Rob Wiblin on the art/science of a high impact career
Today's episode is a cross-post of an interview I did with The Jolly Swagmen Podcast which came out this week. I recommend regular listeners skip to 24 minutes in to avoid hearing things they already know. Later in the episode I talk about my contrarian views, utilitarianism, how 80,000 Hours has changed and will change in the future, where I think EA is performing worst, how to use social media most effectively, and whether or not effective altruism is any sacrifice.
Subscribe and get the episode by searching for '80,000 Hours' in your podcasting app.
Blog post of the episode to share, including a list of topics and links to learn more.
"Most people want to help others with their career, but what’s the best way to do that? Become a doctor? A politician? Work at a non-profit? How can any of us figure out the best way to use our skills to improve the world?
Rob Wiblin is the Director of Research at 80,000 Hours, an organisation founded in Oxford in 2011, which aims to answer just this question and help talented people find their highest-impact career path. He hosts a popular podcast on ‘the world’s most pressing problems and how you can use your career to solve them’.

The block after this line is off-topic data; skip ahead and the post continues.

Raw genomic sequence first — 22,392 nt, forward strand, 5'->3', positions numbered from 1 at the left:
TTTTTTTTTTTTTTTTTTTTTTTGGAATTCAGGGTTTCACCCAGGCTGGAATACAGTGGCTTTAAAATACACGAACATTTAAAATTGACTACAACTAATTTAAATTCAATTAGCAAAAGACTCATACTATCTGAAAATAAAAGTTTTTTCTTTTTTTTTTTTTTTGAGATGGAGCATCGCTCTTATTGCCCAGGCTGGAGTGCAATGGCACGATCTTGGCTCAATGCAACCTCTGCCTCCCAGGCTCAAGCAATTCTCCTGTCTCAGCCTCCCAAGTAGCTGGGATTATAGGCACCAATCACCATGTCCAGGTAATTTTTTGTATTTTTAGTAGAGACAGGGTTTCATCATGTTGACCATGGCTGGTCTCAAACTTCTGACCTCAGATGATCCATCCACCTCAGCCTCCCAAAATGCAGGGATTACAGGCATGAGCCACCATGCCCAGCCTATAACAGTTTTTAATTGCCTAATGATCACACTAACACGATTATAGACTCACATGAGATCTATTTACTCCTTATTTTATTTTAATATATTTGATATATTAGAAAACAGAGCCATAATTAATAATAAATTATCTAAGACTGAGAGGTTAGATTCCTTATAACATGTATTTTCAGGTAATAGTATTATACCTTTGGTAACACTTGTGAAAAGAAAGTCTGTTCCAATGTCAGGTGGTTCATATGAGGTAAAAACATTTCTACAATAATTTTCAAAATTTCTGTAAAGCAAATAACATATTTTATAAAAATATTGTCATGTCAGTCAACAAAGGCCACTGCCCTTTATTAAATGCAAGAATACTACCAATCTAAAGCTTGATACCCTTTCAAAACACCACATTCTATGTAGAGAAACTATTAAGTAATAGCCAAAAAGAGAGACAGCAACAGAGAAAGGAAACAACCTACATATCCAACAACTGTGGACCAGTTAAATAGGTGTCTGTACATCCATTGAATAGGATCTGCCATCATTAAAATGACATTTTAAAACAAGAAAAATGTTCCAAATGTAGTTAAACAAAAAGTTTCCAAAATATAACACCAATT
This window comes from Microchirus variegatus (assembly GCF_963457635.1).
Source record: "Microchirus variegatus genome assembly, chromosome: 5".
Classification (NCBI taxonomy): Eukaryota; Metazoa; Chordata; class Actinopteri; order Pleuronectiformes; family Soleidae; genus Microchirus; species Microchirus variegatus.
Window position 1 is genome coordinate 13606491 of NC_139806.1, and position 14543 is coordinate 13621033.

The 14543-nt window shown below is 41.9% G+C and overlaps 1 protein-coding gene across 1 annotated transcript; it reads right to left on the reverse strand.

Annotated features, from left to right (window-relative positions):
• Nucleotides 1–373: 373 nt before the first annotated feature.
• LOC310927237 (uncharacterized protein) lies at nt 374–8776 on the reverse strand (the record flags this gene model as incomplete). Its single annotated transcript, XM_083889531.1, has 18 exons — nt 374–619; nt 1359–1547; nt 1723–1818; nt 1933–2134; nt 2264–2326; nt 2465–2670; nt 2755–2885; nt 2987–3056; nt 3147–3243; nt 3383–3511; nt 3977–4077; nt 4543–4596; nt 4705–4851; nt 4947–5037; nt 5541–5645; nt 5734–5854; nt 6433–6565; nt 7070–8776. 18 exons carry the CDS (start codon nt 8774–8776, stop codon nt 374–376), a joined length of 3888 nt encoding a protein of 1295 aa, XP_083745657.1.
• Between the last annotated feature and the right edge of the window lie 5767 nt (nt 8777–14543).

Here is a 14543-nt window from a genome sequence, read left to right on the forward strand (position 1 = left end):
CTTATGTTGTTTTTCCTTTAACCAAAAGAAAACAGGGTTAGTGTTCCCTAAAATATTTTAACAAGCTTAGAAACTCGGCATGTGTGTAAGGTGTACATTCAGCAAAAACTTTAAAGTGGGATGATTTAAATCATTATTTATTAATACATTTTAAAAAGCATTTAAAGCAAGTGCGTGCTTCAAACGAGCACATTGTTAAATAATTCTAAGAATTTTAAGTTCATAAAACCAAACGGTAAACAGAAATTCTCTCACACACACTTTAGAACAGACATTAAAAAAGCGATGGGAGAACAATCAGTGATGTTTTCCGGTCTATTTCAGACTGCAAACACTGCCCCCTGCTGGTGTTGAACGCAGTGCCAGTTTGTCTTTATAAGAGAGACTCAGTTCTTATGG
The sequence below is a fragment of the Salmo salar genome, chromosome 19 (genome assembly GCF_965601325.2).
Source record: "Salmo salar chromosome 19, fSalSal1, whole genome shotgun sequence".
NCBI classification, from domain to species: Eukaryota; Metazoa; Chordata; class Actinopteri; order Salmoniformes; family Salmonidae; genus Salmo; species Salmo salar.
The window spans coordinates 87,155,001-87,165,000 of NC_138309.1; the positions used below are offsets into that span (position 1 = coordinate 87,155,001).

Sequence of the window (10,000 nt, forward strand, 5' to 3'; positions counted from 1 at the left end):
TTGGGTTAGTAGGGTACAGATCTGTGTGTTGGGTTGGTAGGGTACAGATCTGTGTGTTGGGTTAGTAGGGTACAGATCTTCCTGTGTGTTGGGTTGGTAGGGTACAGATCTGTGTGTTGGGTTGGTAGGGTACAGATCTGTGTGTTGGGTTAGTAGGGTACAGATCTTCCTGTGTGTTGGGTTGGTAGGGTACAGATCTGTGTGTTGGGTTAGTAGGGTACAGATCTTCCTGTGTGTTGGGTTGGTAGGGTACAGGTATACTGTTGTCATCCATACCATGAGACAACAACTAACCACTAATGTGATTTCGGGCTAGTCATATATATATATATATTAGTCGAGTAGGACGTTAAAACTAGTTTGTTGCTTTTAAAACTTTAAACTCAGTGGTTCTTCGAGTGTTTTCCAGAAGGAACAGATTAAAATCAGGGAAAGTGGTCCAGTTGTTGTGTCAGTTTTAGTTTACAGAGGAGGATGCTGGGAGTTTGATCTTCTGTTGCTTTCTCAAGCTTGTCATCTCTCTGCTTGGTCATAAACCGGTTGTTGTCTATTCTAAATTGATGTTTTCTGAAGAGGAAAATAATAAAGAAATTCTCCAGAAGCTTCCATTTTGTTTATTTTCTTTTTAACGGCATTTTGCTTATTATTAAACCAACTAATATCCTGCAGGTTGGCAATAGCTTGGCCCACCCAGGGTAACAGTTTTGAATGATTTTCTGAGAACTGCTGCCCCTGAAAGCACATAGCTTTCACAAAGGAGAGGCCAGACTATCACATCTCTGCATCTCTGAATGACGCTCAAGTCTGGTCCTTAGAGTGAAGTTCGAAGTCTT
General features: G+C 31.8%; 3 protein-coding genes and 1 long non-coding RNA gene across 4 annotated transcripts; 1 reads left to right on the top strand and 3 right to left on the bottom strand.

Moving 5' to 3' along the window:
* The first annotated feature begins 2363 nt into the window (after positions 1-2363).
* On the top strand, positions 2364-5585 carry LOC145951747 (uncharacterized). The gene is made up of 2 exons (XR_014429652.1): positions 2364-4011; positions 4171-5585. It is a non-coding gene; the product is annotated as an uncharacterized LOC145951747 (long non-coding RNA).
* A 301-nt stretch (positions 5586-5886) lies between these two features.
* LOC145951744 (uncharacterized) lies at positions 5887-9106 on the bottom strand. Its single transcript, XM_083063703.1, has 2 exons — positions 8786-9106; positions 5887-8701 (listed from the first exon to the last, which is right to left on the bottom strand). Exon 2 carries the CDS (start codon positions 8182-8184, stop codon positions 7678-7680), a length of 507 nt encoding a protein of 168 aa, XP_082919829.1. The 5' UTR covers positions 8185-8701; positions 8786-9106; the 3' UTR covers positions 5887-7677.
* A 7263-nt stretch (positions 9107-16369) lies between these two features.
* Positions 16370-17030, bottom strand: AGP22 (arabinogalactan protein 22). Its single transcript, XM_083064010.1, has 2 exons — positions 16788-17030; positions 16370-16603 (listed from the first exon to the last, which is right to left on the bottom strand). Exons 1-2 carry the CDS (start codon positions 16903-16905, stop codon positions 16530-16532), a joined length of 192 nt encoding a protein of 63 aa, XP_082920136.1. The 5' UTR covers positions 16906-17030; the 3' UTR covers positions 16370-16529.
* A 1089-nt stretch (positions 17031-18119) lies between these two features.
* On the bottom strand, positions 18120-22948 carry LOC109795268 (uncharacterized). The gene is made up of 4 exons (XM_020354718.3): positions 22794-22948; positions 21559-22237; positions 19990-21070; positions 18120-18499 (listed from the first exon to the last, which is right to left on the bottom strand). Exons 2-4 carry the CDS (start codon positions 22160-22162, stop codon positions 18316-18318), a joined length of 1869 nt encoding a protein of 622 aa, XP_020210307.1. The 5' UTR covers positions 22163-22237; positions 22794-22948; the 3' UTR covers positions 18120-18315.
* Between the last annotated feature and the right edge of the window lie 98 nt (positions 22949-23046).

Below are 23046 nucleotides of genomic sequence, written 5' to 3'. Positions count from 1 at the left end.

After seven years of research, the 80,000 Hours team recommends against becoming a teacher, or a doctor, or working at most non-profits. And they claim their research shows some common careers do 10 or 100x as much good as others.
80,000 Hours was one of the organisations that kicked off the effective altruism movement, was a Y Combinator-backed non-profit, and has already shifted over 80 million career hours through its advice.
Joe caught up with Rob in Berkeley, California, to discuss how 80,000 Hours assesses which of the world’s problems are most pressing, how you can build career capital and succeed in any role, and why you could easily save more lives than a doctor - if you think carefully about your impact."
Get this episode by subscribing to our podcast on the world’s most pressing problems and how to solve them: search for '80,000 Hours' in your podcasting app.
The 80,000 Hours Podcast is produced by Keiran Harris.